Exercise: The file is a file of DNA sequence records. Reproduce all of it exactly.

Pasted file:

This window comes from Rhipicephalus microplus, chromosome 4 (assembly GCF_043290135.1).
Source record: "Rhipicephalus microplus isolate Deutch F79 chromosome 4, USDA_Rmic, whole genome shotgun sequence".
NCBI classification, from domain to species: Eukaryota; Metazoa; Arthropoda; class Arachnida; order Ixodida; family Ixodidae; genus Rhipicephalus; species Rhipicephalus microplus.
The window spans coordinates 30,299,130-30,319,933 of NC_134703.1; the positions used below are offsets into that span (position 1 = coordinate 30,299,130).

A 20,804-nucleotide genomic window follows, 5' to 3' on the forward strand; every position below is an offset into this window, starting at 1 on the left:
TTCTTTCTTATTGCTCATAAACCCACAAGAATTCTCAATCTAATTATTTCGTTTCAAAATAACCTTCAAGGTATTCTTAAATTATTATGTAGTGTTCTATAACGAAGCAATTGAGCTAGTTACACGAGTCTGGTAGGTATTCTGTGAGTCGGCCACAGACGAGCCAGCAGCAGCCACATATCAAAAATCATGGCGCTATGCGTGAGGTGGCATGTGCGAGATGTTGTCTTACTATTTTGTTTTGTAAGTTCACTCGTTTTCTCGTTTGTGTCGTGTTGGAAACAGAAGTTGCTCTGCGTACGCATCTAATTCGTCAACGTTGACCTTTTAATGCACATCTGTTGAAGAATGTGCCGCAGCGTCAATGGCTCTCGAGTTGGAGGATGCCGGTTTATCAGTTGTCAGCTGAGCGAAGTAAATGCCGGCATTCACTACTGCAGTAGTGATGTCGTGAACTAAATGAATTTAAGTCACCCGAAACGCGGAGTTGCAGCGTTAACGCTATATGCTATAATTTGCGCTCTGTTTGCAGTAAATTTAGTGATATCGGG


This window comes from Rhipicephalus microplus, chromosome 4 (assembly GCF_043290135.1).
Source record: "Rhipicephalus microplus isolate Deutch F79 chromosome 4, USDA_Rmic, whole genome shotgun sequence".
NCBI classification, from domain to species: Eukaryota; Metazoa; Arthropoda; class Arachnida; order Ixodida; family Ixodidae; genus Rhipicephalus; species Rhipicephalus microplus.
The window spans coordinates 30,299,130-30,319,933 of NC_134703.1; the positions used below are offsets into that span (position 1 = coordinate 30,299,130).

A 20,804-nucleotide genomic window follows, 5' to 3' on the forward strand; every position below is an offset into this window, starting at 1 on the left:
TTCTTTCTTATTGCTCATAAACCCACAAGAATTCTCAATCTAATTATTTCGTTTCAAAATAACCTTCAAGGTATTCTTAAATTATTATGTAGTGTTCTATAACGAAGCAATTGAGCTAGTTACACGAGTCTGGTAGGTATTCTGTGAGTCGGCCACAGACGAGCCAGCAGCAGCCACATATCAAAAATCATGGCGCTATGCGTGAGGTGGCATGTGCGAGATGTTGTCTTACTATTTTGTTTTGTAAGTTCACTCGTTTTCTCGTTTGTGTCGTGTTGGAAACAGAAGTTGCTCTGCGTACGCATCTAATTCGTCAACGTTGACCTTTTAATGCACATCTGTTGAAGAATGTGCCGCAGCGTCAATGGCTCTCGAGTTGGAGGATGCCGGTTTATCAGTTGTCAGCTGAGCGAAGTAAATGCCGGCATTCACTACTGCAGTAGTGATGTCGTGAACTAAATGAATTTAAGTCACCCGAAACGCGGAGTTGCAGCGTTAACGCTATATGCTATAATTTGCGCTCTGTTTGCAGTAAATTTAGTGATATCGGG